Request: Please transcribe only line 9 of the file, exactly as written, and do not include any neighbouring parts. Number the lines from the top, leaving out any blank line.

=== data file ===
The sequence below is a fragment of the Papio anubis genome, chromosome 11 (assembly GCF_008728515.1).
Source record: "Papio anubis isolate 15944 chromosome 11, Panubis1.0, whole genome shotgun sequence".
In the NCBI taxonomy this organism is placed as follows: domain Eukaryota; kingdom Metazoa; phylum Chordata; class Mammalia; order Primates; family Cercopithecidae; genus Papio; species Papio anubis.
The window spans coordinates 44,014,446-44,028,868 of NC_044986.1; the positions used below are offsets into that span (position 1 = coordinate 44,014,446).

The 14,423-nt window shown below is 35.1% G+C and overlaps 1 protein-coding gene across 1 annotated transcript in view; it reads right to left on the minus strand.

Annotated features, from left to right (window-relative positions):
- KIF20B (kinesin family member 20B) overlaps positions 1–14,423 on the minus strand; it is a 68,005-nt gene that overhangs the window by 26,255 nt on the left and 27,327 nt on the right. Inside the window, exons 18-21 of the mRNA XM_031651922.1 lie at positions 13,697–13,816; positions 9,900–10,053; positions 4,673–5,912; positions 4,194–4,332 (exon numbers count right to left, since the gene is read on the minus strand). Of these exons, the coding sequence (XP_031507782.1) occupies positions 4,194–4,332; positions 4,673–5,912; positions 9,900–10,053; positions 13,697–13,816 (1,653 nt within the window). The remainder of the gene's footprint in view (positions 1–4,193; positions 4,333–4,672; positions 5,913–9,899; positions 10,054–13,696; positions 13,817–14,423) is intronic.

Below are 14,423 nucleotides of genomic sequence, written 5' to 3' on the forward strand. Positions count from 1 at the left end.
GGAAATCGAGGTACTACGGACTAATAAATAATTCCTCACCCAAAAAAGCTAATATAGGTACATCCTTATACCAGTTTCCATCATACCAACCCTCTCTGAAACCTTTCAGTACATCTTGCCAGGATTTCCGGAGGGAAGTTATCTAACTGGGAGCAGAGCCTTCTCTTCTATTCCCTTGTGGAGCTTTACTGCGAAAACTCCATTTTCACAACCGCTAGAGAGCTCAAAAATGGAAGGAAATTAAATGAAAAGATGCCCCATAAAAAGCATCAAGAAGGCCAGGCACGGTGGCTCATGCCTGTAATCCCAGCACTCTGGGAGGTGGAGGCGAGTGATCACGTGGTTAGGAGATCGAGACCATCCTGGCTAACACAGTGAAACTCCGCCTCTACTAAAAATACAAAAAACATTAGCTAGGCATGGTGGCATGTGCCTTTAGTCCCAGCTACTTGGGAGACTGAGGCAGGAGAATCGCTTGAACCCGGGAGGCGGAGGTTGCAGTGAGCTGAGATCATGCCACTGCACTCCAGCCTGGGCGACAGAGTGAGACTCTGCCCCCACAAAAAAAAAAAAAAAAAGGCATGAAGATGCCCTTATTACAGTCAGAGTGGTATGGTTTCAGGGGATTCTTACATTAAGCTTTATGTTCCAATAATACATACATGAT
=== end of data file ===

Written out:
GGAAATCGAGGTACTACGGACTAATAAATAATTCCTCACCCAAAAAAGCTAATATAGGTACATCCTTATACCAGTTTCCATCATACCAACCCTCTCTGAAACCTTTCAGTACATCTTGCCAGGATTTCCGGAGGGAAGTTATCTAACTGGGAGCAGAGCCTTCTCTTCTATTCCCTTGTGGAGCTTTACTGCGAAAACTCCATTTTCACAACCGCTAGAGAGCTCAAAAATGGAAGGAAATTAAATGAAAAGATGCCCCATAAAAAGCATCAAGAAGGCCAGGCACGGTGGCTCATGCCTGTAATCCCAGCACTCTGGGAGGTGGAGGCGAGTGATCACGTGGTTAGGAGATCGAGACCATCCTGGCTAACACAGTGAAACTCCGCCTCTACTAAAAATACAAAAAACATTAGCTAGGCATGGTGGCATGTGCCTTTAGTCCCAGCTACTTGGGAGACTGAGGCAGGAGAATCGCTTGAACCCGGGAGGCGGAGGTTGCAGTGAGCTGAGATCATGCCACTGCACTCCAGCCTGGGCGACAGAGTGAGACTCTGCCCCCACAAAAAAAAAAAAAAAAAGGCATGAAGATGCCCTTATTACAGTCAGAGTGGTATGGTTTCAGGGGATTCTTACATTAAGCTTTATGTTCCAATAATACATACATGAT